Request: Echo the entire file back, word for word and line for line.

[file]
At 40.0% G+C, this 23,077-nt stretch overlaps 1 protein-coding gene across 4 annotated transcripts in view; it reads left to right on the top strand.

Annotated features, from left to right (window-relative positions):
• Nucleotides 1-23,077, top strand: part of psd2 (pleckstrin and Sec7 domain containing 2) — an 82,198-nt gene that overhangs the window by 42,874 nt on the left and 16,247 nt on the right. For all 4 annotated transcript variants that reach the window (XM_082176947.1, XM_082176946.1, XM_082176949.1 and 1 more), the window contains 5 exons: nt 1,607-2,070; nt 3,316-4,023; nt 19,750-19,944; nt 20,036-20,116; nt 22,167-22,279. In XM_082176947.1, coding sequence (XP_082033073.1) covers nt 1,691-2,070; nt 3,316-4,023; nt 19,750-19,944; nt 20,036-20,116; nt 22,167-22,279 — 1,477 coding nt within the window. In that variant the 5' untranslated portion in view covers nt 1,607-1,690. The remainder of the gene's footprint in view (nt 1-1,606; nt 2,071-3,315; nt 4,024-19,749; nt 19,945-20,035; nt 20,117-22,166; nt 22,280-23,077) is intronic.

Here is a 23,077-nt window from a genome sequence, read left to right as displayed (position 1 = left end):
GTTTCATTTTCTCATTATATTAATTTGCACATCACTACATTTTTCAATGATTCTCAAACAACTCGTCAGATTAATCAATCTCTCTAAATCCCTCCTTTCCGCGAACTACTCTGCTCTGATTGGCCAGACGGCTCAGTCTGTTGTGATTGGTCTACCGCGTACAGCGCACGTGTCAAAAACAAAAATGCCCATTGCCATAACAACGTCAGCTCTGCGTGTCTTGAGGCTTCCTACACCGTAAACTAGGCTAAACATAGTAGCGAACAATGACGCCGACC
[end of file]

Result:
At 40.0% G+C, this 23,077-nt stretch overlaps 1 protein-coding gene across 4 annotated transcripts in view; it reads left to right on the top strand.

Annotated features, from left to right (window-relative positions):
• Nucleotides 1-23,077, top strand: part of psd2 (pleckstrin and Sec7 domain containing 2) — an 82,198-nt gene that overhangs the window by 42,874 nt on the left and 16,247 nt on the right. For all 4 annotated transcript variants that reach the window (XM_082176947.1, XM_082176946.1, XM_082176949.1 and 1 more), the window contains 5 exons: nt 1,607-2,070; nt 3,316-4,023; nt 19,750-19,944; nt 20,036-20,116; nt 22,167-22,279. In XM_082176947.1, coding sequence (XP_082033073.1) covers nt 1,691-2,070; nt 3,316-4,023; nt 19,750-19,944; nt 20,036-20,116; nt 22,167-22,279 — 1,477 coding nt within the window. In that variant the 5' untranslated portion in view covers nt 1,607-1,690. The remainder of the gene's footprint in view (nt 1-1,606; nt 2,071-3,315; nt 4,024-19,749; nt 19,945-20,035; nt 20,117-22,166; nt 22,280-23,077) is intronic.

Here is a 23,077-nt window from a genome sequence, read left to right as displayed (position 1 = left end):
GTTTCATTTTCTCATTATATTAATTTGCACATCACTACATTTTTCAATGATTCTCAAACAACTCGTCAGATTAATCAATCTCTCTAAATCCCTCCTTTCCGCGAACTACTCTGCTCTGATTGGCCAGACGGCTCAGTCTGTTGTGATTGGTCTACCGCGTACAGCGCACGTGTCAAAAACAAAAATGCCCATTGCCATAACAACGTCAGCTCTGCGTGTCTTGAGGCTTCCTACACCGTAAACTAGGCTAAACATAGTAGCGAACAATGACGCCGACC